EU news and policy debates across languages
Updated: 3 min 18 sec ago
Moldova's central bank yesterday (13 April) said it was finally in a position to recover some of the $1 billion looted from three local lenders in a scandal that plunged the country into turmoil.
Mehtap Yoruk used to teach in a nursery school in south-east Turkey, until she was sacked last year in a purge of tens of thousands of state employees. Now, she ekes out a living selling chicken and rice from a food cart, dreaming of being reunited with her classroom.
EXCLUSIVE/ Documents seen by EURACTIV.com show that Bulgaria is set to lose millions of euros in EU funding aimed at modernising the country’s research infrastructure and stimulating its innovation potential, apparently due to its inability to select independent evaluators.
The European Commission is planning a compromise between eastern and western EU member countries, which are sharply divided over labour rules for truck drivers who travel across the bloc to deliver goods, according to an internal memo from the executive's transport policy arm.
This Sunday, Turkey will decide if it wants to appoint a dictator. Tomorrow marks exactly 30 years since the country submitted its application to join the European Union.
A letter, sent by the French farmers’ union to its local members, raises concerns about the credibility of the post-2020 CAP consultation, and data protection linked to it.
Before Brexit, foreign journalists had it rough in the UK, according to broadcast journalist Jiří Hošek. Now the British government needs Europe's press, he told EURACTIV.cz media partner Aktuálně.
Startups in Europe can only be successful if they have solid rules in the online space. But in an attempt to limit the power of tech giants, the European Union risks hampering the next generation of European startups too, writes Lenard Koschwitz.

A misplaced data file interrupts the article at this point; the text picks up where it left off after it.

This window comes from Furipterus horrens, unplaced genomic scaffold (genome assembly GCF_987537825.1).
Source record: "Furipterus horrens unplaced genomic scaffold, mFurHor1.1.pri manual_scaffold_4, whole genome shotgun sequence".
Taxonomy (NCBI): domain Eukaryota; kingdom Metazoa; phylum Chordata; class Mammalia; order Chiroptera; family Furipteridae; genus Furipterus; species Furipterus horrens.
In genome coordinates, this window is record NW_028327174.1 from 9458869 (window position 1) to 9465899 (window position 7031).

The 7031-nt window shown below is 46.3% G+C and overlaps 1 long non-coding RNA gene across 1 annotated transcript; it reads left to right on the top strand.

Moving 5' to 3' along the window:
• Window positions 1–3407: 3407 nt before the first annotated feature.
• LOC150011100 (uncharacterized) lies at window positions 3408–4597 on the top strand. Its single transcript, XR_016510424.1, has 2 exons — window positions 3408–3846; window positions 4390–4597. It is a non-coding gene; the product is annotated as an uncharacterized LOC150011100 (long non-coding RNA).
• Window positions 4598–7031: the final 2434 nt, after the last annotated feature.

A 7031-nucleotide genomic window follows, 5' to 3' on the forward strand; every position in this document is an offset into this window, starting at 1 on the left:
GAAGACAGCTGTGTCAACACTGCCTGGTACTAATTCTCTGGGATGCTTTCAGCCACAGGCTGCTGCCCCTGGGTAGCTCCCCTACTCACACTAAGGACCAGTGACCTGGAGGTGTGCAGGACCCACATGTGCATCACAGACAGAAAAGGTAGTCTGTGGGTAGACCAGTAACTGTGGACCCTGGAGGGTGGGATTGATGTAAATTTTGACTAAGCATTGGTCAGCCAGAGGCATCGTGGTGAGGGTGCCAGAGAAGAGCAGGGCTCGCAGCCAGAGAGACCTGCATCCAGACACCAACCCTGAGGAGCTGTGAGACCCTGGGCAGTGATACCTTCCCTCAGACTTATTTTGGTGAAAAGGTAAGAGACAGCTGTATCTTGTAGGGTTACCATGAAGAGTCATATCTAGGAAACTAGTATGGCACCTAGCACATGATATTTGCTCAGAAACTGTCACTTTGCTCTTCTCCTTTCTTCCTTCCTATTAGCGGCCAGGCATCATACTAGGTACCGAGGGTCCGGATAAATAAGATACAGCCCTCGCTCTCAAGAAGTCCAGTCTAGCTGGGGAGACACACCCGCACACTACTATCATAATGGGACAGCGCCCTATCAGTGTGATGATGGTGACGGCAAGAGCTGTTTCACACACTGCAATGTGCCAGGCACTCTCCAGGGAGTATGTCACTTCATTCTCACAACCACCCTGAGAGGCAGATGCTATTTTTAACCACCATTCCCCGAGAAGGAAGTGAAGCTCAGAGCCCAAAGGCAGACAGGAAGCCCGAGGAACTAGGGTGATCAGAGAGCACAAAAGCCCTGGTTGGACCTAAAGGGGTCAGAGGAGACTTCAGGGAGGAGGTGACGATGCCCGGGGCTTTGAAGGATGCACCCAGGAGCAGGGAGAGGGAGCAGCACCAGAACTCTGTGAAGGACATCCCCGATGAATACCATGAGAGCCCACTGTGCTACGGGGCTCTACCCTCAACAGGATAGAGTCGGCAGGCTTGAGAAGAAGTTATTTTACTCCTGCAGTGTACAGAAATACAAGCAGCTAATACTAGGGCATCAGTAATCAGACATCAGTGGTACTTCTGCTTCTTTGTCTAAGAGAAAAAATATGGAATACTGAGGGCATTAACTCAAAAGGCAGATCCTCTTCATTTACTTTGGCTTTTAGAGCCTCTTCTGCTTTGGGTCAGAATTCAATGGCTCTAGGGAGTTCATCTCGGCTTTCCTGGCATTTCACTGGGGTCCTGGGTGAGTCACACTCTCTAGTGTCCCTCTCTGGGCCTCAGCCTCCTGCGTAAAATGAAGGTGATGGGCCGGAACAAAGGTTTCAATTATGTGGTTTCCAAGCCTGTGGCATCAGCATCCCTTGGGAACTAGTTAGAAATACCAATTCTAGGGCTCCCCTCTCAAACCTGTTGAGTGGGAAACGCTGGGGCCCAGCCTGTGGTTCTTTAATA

European Commissioner Pierre Moscovici told EURACTIV France that electing Marine Le Pen and leaving the EU would deal a fatal blow to the European project.
A “negative attitude” and a “lack of EU spirit” for solving issues such as issuing residence permits and claiming pensions was decried by representatives of the European Citizen Action Service (ECAS) at a public event on Wednesday (12 April).
Polls showed France's presidential election campaign tightening further yesterday (12 April) as financial markets fretted about the rising popularity of a far-left candidate who wants to put France's European Union membership to a vote.
Talks on forming a power-sharing government in Northern Ireland broke up for the Easter holiday yesterday (12 April), six weeks into bitter negotiations which have failed to resolve the deadlock.
Thousands of Hungarians joined fresh protests in Budapest yesterday (12 April) denouncing the government's moves against NGOs and the respected Central European University founded by US billionaire George Soros.
A Spanish NGO that has been rescuing migrants in the Mediterranean since 2016 accused the EU's border control agency Frontex on Wednesday (12 April) of plotting to discredit private aid organisations in order to put off donors.
After less than three months in office, President Donald Trump has abruptly shifted his stance on an array of foreign policy issues from the US relationship with Russia and China to the value of the NATO alliance.
We live in an interdependent world, where everyone can cross borders. But it’s easier to hate Muslims than to acknowledge the reality, political scientist Benjamin Barber told EURACTIV Poland.
As the clock ticks down to Turkey's landmark referendum Sunday (16 April) on expanding President Recep Tayyip Erdoğan's powers, it's impossible to miss the posters for the government-backed 'Yes' campaign in Ankara and cities across the country.
Patient organisations warned the European Council yesterday (12 April) to be “vigilant” in the relocation of the European Medicines Agency (EMA), as well as avoid unnecessary delays that may cause disruptions in healthcare.
The Romanian government has been accused of bias in its awarding of EU funding to the country’s intelligence services. The e-Governance project is also facing serious allegations that it violates European and domestic laws on personal data protection.
Brussels bigwigs have been quick to point the finger of blame at Brits being racist and at anyone other than themselves, ever since the Brexit vote. But banning Islamic clothes is more racist than voting to leave the EU.